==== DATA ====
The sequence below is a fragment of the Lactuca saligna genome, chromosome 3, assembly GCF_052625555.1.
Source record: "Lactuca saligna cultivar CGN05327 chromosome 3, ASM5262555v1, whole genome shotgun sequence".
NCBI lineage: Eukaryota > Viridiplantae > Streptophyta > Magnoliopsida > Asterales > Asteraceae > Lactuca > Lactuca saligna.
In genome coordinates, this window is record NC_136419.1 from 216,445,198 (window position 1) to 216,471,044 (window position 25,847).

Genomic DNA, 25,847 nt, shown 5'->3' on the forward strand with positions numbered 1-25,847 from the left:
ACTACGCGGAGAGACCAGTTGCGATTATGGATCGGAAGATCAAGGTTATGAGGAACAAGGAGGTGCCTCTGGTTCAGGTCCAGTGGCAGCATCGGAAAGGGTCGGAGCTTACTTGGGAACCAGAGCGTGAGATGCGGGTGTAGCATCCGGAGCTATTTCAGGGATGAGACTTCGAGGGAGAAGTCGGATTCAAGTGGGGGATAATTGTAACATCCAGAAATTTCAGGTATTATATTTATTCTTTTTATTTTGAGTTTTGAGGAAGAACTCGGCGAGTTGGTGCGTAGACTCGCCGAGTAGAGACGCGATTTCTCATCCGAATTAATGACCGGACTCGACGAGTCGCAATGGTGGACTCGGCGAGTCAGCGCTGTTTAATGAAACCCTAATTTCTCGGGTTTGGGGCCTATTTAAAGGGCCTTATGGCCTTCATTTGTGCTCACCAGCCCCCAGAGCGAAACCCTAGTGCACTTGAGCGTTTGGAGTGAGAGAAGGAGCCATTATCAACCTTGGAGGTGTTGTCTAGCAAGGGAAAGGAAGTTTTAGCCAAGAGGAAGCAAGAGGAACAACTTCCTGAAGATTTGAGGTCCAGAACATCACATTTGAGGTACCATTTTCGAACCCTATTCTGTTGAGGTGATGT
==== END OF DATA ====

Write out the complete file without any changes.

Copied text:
The sequence below is a fragment of the Lactuca saligna genome, chromosome 3, assembly GCF_052625555.1.
Source record: "Lactuca saligna cultivar CGN05327 chromosome 3, ASM5262555v1, whole genome shotgun sequence".
NCBI lineage: Eukaryota > Viridiplantae > Streptophyta > Magnoliopsida > Asterales > Asteraceae > Lactuca > Lactuca saligna.
In genome coordinates, this window is record NC_136419.1 from 216,445,198 (window position 1) to 216,471,044 (window position 25,847).

Genomic DNA, 25,847 nt, shown 5'->3' on the forward strand with positions numbered 1-25,847 from the left:
ACTACGCGGAGAGACCAGTTGCGATTATGGATCGGAAGATCAAGGTTATGAGGAACAAGGAGGTGCCTCTGGTTCAGGTCCAGTGGCAGCATCGGAAAGGGTCGGAGCTTACTTGGGAACCAGAGCGTGAGATGCGGGTGTAGCATCCGGAGCTATTTCAGGGATGAGACTTCGAGGGAGAAGTCGGATTCAAGTGGGGGATAATTGTAACATCCAGAAATTTCAGGTATTATATTTATTCTTTTTATTTTGAGTTTTGAGGAAGAACTCGGCGAGTTGGTGCGTAGACTCGCCGAGTAGAGACGCGATTTCTCATCCGAATTAATGACCGGACTCGACGAGTCGCAATGGTGGACTCGGCGAGTCAGCGCTGTTTAATGAAACCCTAATTTCTCGGGTTTGGGGCCTATTTAAAGGGCCTTATGGCCTTCATTTGTGCTCACCAGCCCCCAGAGCGAAACCCTAGTGCACTTGAGCGTTTGGAGTGAGAGAAGGAGCCATTATCAACCTTGGAGGTGTTGTCTAGCAAGGGAAAGGAAGTTTTAGCCAAGAGGAAGCAAGAGGAACAACTTCCTGAAGATTTGAGGTCCAGAACATCACATTTGAGGTACCATTTTCGAACCCTATTCTGTTGAGGTGATGT